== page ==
Ihab Arafeh had one last delivery to make Wednesday evening before he made the 10-minute drive home to his wife and five children.
But after he brought a supply of cellular phones and accessories to The Connect, a convenience store on Chicago's Far South Side, several gunmen burst in, spraying bullets about the business. When the shooting stopped, six people had been shot, four fatally, police said. A customer was among those wounded.
Besides Arafeh, a security guard who had worked at the store for just a few weeks and a second employee were killed. The fourth fatal victim was possibly one of the gunmen, police said. At least one store employee had returned fire when the gunmen came storming in, police said.
On Thursday, Arafeh's family and friends gathered at his Lansing home to grieve the death of the 46-year-old who found himself in the wrong place at the wrong time.
"He just never came home yesterday," said Arafeh's son Zaid. "I just hope he didn't go away painfully."
Police were reviewing surveillance video from inside the store in the 500 block of East 130th Street and questioning several people, including at least two teens.
Police are looking into whether the shooting about 9:30 p.m. Wednesday was sparked by a dispute over stolen merchandise that was sold to the store, sources said.
Arafeh and two others — Michael Banks, 30, the store security guard, and Weam Salem, 25, the other store employee — were pronounced dead at the scene. The suspected gunman, a 17-year-old, was dead on arrival at Roseland Community Hospital, authorities said.
The Cook County medical examiner's office identified the teen as Alex Spikes of the 11300 block of South Hermosa Avenue.
Among the two individuals who were wounded was Reica Jackson, 39, a customer who said she believes it was her first time in the store. She was shot in the thighs as she stood at the counter to buy pop.
In a telephone interview Thursday evening from her bed at Advocate Christ Medical Center in Oak Lawn, Jackson said she was able to get up on her own power after she was shot. She recalled seeing shattered glass about the store but didn't get a look at any of the shooters.
"It just happened so fast. I didn't know it was shots," Jackson said. "I realized what happened afterward."
Banks had just started working security at the shop about a month ago, according to his sister Marcy Banks.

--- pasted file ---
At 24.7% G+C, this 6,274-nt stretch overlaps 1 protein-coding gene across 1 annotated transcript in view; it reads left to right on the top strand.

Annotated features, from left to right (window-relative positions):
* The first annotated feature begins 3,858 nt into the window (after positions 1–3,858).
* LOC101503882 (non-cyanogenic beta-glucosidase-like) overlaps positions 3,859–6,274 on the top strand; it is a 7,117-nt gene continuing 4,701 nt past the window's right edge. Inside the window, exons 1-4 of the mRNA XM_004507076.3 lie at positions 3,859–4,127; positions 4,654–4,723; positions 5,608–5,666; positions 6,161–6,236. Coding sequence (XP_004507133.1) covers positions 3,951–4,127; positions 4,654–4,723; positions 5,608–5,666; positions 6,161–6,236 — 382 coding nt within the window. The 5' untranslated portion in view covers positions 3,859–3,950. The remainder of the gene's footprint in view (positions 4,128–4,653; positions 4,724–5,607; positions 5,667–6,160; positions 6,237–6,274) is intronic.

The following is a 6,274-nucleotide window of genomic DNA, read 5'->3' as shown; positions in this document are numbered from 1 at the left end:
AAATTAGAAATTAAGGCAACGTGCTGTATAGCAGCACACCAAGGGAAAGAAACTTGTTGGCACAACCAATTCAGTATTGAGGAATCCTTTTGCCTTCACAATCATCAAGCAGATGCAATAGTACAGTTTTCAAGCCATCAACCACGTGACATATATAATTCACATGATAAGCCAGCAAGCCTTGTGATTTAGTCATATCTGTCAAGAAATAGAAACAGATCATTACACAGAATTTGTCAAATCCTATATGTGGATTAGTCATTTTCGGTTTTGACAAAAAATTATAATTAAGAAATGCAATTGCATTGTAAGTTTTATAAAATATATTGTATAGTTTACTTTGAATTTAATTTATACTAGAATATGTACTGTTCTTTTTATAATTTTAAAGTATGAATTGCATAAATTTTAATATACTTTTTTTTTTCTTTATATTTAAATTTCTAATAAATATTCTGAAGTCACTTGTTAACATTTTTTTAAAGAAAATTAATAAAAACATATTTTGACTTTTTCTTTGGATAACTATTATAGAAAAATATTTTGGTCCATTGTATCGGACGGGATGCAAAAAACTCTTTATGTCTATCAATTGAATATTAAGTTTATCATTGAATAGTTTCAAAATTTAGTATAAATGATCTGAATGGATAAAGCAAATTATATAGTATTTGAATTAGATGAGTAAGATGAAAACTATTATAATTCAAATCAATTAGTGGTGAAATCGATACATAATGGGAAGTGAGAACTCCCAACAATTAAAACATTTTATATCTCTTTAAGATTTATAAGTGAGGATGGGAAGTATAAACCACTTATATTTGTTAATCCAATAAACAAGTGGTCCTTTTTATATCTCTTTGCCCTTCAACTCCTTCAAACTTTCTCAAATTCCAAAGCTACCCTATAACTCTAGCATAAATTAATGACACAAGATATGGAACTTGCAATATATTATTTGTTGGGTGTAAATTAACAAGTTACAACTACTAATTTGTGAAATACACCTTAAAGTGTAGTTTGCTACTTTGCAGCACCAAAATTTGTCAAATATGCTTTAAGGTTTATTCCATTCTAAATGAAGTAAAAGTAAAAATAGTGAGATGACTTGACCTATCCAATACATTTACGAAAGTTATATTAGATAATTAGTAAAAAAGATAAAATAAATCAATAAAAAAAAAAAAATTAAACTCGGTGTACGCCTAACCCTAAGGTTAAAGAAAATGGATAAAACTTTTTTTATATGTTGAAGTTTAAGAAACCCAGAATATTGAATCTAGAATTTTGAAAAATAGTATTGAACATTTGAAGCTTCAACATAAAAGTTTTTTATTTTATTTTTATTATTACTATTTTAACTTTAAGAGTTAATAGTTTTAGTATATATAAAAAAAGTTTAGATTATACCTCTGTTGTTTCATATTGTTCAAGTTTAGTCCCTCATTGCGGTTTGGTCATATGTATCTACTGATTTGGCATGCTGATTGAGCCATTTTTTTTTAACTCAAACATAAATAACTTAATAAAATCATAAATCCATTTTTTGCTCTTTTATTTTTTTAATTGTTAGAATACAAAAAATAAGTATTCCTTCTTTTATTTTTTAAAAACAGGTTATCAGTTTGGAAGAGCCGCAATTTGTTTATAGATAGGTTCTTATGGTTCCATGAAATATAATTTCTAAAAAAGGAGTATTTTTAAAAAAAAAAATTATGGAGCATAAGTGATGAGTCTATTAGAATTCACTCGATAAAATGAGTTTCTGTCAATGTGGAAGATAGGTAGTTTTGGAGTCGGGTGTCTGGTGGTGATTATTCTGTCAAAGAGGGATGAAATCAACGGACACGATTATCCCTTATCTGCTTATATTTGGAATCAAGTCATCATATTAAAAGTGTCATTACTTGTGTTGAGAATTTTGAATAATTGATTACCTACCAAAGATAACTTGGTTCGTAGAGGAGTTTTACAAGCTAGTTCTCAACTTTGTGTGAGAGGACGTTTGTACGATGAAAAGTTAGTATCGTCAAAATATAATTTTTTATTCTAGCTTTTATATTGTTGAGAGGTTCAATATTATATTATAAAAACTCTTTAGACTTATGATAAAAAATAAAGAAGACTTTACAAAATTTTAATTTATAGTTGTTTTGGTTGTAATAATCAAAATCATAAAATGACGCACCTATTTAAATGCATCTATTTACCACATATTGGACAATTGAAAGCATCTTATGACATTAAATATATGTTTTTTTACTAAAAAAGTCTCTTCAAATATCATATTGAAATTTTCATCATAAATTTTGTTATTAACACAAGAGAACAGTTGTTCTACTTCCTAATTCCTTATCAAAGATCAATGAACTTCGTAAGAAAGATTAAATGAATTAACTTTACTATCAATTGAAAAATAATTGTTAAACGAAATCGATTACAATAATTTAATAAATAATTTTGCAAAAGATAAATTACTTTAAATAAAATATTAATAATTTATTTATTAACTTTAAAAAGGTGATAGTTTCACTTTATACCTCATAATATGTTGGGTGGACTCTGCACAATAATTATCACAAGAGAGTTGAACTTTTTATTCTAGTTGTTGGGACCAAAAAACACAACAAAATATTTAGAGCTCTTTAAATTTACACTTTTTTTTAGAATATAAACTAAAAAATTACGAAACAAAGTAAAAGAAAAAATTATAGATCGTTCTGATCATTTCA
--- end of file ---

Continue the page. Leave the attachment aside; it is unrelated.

"In that small little store, they never had a chance," she said of her brother and the other victims as she struggled to keep her composure during a phone interview.
Banks often worked 12-hour shifts at the store, commuting from the home he shared in Hobart, Ind., with his fiancee and four children, all younger than 12, his sister said. She described her brother as "the life of the party," a playful, protective person who was always joking with relatives.
Area residents expressed shock Thursday over the brutal crime. Many said they took their children to buy candy at The Connect, located near the Altgeld Gardens public housing development.
One neighbor, Choley Butler, called it "a convenience store for us — so we don't have to take the bus out of the neighborhood."
Zaid Arafeh said his father was a hard worker who owned the Cellular Group, a wholesaler. He frequently worked late and often liked to make deliveries to keep in touch with local store owners — sometimes chatting for an hour over a cup of coffee.
But The Connect was not that kind of stop, Arafeh's son said. His deliveries there lasted 10 to 15 minutes, tops, the 19-year-old said. He remembered visiting the store with his father while riding along on his route.
"Usually he'd get out and lock the door and tell me to stay in the car," Arafeh said of the visits. A couple of times, the son came inside too. Now the memory of the small store haunts him as he pictures the deadly shooting that took his father's life.
"It's a really, really small store. It's a tight place," Arafeh said. "It was just a massacre inside that store."
Less than 24 hours after his father's death, the younger Arafeh, 19, struggled to hold back tears as he realized that as the eldest male in the family, it was his responsibility to be strong for his grieving mother.
"I was really weak about this, but I'm getting stronger because that's what my dad would want me to do," Arafeh said. "That's how he was. I want to be like him."Copyright © 2015, The Baltimore Sun